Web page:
It’s just allowing other people to brand your show right now, if you’re just starting out, you just started a podcast, which, or you’re kind of new to it. Most likely you’re not selling hundreds of thousands of t-shirts again, t-shirts just the example I’m giving, you’re not selling a whole, whole lot where like, this is actually making you, you know, a big like bank or anything, unless you’re, you’re really going into the design aspect. And you’re really going deep on what the words are. And it’s like, maybe it says a bit more of just been promoting your show. Maybe it has more something behind it. Cause we know Tanya’s take like your show definitely has a big meaning behind it. So maybe that’s the reason why you’re asking us this question, but overall it just called for people who support you, who love your show to actually, you know, be able to support you and give you a couple dollars and also be able to walk around and talk about your show and what you do.
So there’s not really a, you know, something really wrong with having t-shirts or anything like that. Um, uh, D another kind of benefit is, like I said, if you are thinking like, I want, I have a couple of phrases or things that I think would be really cool that might add to what’s going on in the world right now, it could be a cool creative outlet for you, if you are someone like I like to podcast, but I also like to design t-shirts and this is just another way for me to express myself to me. It’s all good. But I wanted to just like, go down this great list, Christine, of like all of the kinds of physical merchandise that we’ve seen. Cause I assume t-shirts because I always, I don’t know. I’ve seen a lot of people you might agree, like, just that have t-shirts if you don’t have anything else, I’ve seen, you have a t-shirt of some kind for your brand, but there’s other things that we’ve seen, like tote bags, water bottles, mugs, or workout gear photos. Sometimes even that you can like get printed and signed.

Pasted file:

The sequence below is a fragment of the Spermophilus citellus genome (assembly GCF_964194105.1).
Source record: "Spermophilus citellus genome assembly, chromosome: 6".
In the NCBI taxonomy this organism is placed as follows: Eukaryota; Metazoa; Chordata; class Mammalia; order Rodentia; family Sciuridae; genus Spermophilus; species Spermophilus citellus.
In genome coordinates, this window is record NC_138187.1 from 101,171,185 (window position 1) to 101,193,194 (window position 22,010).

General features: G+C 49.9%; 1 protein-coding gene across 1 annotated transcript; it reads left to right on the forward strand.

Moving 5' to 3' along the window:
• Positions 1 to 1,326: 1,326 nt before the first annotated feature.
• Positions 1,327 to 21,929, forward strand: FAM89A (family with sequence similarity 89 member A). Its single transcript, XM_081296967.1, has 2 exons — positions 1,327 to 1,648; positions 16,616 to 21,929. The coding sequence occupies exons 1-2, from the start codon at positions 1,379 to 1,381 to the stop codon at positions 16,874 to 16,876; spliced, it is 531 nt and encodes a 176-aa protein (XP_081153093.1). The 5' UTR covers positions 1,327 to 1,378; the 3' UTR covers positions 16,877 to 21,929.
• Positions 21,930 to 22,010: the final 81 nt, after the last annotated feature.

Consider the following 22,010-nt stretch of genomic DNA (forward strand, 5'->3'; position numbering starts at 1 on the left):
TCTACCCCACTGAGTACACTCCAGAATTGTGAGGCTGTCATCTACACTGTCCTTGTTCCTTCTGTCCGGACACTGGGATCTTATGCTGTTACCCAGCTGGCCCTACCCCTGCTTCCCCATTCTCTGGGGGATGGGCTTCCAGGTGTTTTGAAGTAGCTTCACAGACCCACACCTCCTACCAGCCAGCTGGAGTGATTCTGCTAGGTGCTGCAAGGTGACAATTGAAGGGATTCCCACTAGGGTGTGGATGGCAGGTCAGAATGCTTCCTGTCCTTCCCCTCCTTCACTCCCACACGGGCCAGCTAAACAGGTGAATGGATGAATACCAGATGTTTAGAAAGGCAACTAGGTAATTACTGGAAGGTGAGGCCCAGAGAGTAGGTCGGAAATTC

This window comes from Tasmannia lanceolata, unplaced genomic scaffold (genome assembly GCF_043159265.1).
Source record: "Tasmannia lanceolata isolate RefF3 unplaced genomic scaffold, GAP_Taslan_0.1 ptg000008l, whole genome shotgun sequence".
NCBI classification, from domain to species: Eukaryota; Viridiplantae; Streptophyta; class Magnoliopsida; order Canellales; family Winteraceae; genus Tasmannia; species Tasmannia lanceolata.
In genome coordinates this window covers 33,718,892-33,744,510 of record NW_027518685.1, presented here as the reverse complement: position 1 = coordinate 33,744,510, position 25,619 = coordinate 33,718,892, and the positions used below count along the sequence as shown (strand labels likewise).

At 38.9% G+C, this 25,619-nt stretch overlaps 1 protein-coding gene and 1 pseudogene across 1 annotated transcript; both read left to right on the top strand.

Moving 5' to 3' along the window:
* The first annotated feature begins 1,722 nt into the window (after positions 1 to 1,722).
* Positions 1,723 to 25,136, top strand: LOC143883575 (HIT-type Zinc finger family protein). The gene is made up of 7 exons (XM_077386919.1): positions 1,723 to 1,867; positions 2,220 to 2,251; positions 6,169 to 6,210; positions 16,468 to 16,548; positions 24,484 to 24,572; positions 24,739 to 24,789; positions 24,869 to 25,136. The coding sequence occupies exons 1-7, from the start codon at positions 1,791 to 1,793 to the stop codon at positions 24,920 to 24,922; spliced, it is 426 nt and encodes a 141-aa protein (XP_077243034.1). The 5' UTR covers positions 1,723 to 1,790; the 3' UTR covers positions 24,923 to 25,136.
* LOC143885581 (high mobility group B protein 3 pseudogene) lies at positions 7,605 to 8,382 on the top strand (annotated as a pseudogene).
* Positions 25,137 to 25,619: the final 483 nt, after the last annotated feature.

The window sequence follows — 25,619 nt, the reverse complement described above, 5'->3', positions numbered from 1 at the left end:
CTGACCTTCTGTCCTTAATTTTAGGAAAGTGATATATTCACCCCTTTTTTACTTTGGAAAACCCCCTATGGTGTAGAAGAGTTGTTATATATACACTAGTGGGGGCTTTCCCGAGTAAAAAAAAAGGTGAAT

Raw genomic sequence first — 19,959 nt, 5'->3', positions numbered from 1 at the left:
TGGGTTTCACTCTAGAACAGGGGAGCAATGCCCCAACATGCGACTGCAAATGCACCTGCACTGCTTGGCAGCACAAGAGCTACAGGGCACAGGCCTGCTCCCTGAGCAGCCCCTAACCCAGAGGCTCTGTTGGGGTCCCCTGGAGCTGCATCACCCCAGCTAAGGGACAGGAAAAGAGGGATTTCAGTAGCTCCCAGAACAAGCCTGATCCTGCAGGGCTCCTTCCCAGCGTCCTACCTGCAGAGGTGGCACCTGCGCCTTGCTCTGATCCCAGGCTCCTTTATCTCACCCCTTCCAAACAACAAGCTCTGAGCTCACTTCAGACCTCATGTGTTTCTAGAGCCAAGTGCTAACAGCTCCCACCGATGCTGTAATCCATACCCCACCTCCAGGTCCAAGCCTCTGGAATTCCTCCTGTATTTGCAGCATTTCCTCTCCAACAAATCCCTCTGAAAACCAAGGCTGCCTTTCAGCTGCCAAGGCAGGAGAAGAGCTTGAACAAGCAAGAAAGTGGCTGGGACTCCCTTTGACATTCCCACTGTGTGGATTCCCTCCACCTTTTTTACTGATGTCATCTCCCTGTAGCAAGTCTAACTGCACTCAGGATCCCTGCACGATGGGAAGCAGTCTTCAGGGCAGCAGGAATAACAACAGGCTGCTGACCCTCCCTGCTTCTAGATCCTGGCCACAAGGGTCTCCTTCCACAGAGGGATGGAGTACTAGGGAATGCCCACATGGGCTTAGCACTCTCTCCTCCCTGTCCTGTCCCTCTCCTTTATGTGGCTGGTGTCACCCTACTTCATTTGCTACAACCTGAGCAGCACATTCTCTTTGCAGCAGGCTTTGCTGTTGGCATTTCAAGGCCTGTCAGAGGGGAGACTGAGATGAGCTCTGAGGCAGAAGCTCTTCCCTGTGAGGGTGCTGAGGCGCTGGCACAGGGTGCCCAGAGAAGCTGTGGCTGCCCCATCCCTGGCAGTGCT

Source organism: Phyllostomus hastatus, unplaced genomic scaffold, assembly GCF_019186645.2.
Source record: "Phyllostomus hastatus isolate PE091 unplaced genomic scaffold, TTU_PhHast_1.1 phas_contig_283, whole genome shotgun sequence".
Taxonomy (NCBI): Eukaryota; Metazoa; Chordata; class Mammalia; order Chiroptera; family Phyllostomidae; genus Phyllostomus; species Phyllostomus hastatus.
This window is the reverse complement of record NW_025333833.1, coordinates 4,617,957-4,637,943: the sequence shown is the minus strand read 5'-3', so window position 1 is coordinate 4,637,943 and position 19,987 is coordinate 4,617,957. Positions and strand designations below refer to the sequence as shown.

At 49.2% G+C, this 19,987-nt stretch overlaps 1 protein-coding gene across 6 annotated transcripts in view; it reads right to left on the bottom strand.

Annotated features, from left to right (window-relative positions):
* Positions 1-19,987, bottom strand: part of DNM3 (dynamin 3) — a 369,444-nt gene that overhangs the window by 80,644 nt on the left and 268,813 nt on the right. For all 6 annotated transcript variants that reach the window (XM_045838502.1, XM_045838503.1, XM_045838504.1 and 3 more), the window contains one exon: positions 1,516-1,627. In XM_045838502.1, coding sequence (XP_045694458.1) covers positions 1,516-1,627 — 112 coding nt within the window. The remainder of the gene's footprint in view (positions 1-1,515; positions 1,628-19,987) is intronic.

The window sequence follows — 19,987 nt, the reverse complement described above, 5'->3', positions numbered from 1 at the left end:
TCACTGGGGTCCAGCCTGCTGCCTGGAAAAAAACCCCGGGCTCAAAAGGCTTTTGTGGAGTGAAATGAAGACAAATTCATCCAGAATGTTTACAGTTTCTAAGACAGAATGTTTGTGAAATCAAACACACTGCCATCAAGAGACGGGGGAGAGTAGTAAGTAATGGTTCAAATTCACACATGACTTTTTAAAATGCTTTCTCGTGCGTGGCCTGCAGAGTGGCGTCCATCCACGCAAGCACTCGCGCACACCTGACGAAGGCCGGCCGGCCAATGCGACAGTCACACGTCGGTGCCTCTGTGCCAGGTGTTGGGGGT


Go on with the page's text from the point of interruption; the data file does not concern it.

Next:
Planners, calendars, like everything you can think of.
And there’s probably some things we’re not even thinking of pens. And I mean, there’s just, we’ve seen so many different things that you can put your name and your brand on. And like I said, awareness, people can purchase. There can be a pro to it. However, like I mentioned, if you’re just starting out, there can be some cons and I’m just going to ping it back to you, Christine, because I think, um, of all the things that I’ve done, most of the stuff I’ve done have mainly been podcasts, but you’ve worked at a lot of events. You’ve seen these things, um, sell and not sell whether it was online or physically in person. So I feel like you have a good take on some of the cons I can come with having physical merchandise.
Yeah, of course. And that’s, we’re glad you asked the question because yeah. It’s important that we cover all the bases before we were just like, yes, go hit merchandise. I mean, it can be really fun. Like Tiff said, there’s so much good that can come from having merch, not to mention it’d be just being fun. Um, but here’s a couple of things to consider.Con-sider. Ha ha ha. Okay. Considerations. I just put it together that that’s probably where it comes come from. Okay. So if you decide to create physical merchandise likely you’re going to want to use something called a drop ship company, which is awesome. It’s where you upload your design and then they handle everything else. Right? So they’ll print it on the t-shirt on the mug and the planner they’ll handle shipping and logistics and all of that. It’s really cool. There’s a ton of companies over the last several years that have developed this.